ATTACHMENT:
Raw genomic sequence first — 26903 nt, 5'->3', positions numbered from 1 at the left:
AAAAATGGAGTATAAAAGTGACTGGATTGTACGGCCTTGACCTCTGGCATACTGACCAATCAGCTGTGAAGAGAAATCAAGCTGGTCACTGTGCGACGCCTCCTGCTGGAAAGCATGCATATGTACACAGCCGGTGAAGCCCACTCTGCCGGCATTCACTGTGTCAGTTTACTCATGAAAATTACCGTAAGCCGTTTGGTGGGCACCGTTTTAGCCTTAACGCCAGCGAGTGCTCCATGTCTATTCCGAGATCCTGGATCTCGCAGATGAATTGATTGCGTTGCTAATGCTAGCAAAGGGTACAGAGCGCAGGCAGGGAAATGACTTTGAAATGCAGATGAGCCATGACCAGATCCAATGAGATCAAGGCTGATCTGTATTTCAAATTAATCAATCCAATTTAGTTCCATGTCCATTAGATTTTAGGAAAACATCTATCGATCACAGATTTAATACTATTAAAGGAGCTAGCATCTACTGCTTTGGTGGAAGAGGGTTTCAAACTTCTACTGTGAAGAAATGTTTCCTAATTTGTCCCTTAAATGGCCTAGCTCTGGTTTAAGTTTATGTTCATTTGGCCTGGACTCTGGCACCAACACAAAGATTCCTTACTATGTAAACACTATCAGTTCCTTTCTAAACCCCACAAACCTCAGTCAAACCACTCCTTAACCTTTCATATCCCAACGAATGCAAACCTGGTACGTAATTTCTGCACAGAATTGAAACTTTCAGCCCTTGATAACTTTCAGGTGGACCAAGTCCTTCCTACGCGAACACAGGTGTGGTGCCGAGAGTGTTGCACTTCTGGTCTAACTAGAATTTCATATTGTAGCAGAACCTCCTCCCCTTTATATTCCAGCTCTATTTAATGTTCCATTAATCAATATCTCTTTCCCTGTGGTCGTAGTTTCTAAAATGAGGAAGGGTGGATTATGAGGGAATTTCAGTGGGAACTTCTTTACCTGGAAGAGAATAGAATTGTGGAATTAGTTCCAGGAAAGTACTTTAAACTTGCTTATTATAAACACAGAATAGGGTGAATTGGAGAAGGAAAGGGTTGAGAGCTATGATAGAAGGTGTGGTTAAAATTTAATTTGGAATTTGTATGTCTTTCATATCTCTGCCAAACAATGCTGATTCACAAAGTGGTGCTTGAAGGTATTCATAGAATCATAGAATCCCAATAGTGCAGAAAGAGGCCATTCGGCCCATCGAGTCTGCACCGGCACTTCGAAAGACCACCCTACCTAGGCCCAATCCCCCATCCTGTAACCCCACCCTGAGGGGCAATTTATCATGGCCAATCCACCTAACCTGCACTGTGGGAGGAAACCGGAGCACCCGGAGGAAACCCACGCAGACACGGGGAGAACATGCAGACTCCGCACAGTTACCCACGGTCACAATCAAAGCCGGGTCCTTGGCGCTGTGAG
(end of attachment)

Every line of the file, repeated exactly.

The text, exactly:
Raw genomic sequence first — 26903 nt, 5'->3', positions numbered from 1 at the left:
AAAAATGGAGTATAAAAGTGACTGGATTGTACGGCCTTGACCTCTGGCATACTGACCAATCAGCTGTGAAGAGAAATCAAGCTGGTCACTGTGCGACGCCTCCTGCTGGAAAGCATGCATATGTACACAGCCGGTGAAGCCCACTCTGCCGGCATTCACTGTGTCAGTTTACTCATGAAAATTACCGTAAGCCGTTTGGTGGGCACCGTTTTAGCCTTAACGCCAGCGAGTGCTCCATGTCTATTCCGAGATCCTGGATCTCGCAGATGAATTGATTGCGTTGCTAATGCTAGCAAAGGGTACAGAGCGCAGGCAGGGAAATGACTTTGAAATGCAGATGAGCCATGACCAGATCCAATGAGATCAAGGCTGATCTGTATTTCAAATTAATCAATCCAATTTAGTTCCATGTCCATTAGATTTTAGGAAAACATCTATCGATCACAGATTTAATACTATTAAAGGAGCTAGCATCTACTGCTTTGGTGGAAGAGGGTTTCAAACTTCTACTGTGAAGAAATGTTTCCTAATTTGTCCCTTAAATGGCCTAGCTCTGGTTTAAGTTTATGTTCATTTGGCCTGGACTCTGGCACCAACACAAAGATTCCTTACTATGTAAACACTATCAGTTCCTTTCTAAACCCCACAAACCTCAGTCAAACCACTCCTTAACCTTTCATATCCCAACGAATGCAAACCTGGTACGTAATTTCTGCACAGAATTGAAACTTTCAGCCCTTGATAACTTTCAGGTGGACCAAGTCCTTCCTACGCGAACACAGGTGTGGTGCCGAGAGTGTTGCACTTCTGGTCTAACTAGAATTTCATATTGTAGCAGAACCTCCTCCCCTTTATATTCCAGCTCTATTTAATGTTCCATTAATCAATATCTCTTTCCCTGTGGTCGTAGTTTCTAAAATGAGGAAGGGTGGATTATGAGGGAATTTCAGTGGGAACTTCTTTACCTGGAAGAGAATAGAATTGTGGAATTAGTTCCAGGAAAGTACTTTAAACTTGCTTATTATAAACACAGAATAGGGTGAATTGGAGAAGGAAAGGGTTGAGAGCTATGATAGAAGGTGTGGTTAAAATTTAATTTGGAATTTGTATGTCTTTCATATCTCTGCCAAACAATGCTGATTCACAAAGTGGTGCTTGAAGGTATTCATAGAATCATAGAATCCCAATAGTGCAGAAAGAGGCCATTCGGCCCATCGAGTCTGCACCGGCACTTCGAAAGACCACCCTACCTAGGCCCAATCCCCCATCCTGTAACCCCACCCTGAGGGGCAATTTATCATGGCCAATCCACCTAACCTGCACTGTGGGAGGAAACCGGAGCACCCGGAGGAAACCCACGCAGACACGGGGAGAACATGCAGACTCCGCACAGTTACCCACGGTCACAATCAAAGCCGGGTCCTTGGCGCTGTGAG